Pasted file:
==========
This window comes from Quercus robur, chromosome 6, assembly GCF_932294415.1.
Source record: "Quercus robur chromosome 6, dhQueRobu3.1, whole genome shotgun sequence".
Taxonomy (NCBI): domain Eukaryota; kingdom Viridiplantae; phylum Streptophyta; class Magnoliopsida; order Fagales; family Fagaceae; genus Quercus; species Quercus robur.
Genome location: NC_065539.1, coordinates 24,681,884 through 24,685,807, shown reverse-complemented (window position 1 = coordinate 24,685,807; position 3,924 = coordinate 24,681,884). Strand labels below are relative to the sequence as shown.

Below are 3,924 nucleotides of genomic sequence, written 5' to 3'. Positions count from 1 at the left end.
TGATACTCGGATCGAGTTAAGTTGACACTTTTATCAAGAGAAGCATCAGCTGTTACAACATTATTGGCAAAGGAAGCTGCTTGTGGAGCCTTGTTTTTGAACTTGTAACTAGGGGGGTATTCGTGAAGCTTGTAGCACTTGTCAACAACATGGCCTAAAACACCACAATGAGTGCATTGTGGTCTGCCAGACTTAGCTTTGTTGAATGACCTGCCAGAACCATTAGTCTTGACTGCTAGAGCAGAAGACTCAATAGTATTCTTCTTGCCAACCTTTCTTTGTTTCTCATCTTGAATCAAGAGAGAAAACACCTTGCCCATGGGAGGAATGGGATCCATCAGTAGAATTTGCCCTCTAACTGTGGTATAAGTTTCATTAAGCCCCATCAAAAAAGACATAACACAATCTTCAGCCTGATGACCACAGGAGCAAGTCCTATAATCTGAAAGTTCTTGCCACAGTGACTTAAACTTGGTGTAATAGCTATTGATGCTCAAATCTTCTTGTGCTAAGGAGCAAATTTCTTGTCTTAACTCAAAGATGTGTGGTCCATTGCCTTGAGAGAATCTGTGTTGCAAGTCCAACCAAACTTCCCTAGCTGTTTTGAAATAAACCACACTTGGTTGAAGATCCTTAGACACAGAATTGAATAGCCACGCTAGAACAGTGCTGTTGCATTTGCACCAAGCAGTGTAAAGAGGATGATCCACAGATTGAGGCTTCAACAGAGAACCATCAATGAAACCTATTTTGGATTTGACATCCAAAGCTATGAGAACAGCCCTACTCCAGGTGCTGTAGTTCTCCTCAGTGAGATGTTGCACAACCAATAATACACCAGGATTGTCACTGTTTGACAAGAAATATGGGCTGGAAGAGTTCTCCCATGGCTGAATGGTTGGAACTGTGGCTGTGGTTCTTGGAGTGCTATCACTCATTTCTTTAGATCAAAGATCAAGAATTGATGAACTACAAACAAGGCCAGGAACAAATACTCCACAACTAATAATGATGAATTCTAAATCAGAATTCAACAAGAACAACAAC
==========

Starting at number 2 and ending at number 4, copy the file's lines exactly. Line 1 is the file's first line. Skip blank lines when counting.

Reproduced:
Source record: "Quercus robur chromosome 6, dhQueRobu3.1, whole genome shotgun sequence".
Taxonomy (NCBI): domain Eukaryota; kingdom Viridiplantae; phylum Streptophyta; class Magnoliopsida; order Fagales; family Fagaceae; genus Quercus; species Quercus robur.
Genome location: NC_065539.1, coordinates 24,681,884 through 24,685,807, shown reverse-complemented (window position 1 = coordinate 24,685,807; position 3,924 = coordinate 24,681,884). Strand labels below are relative to the sequence as shown.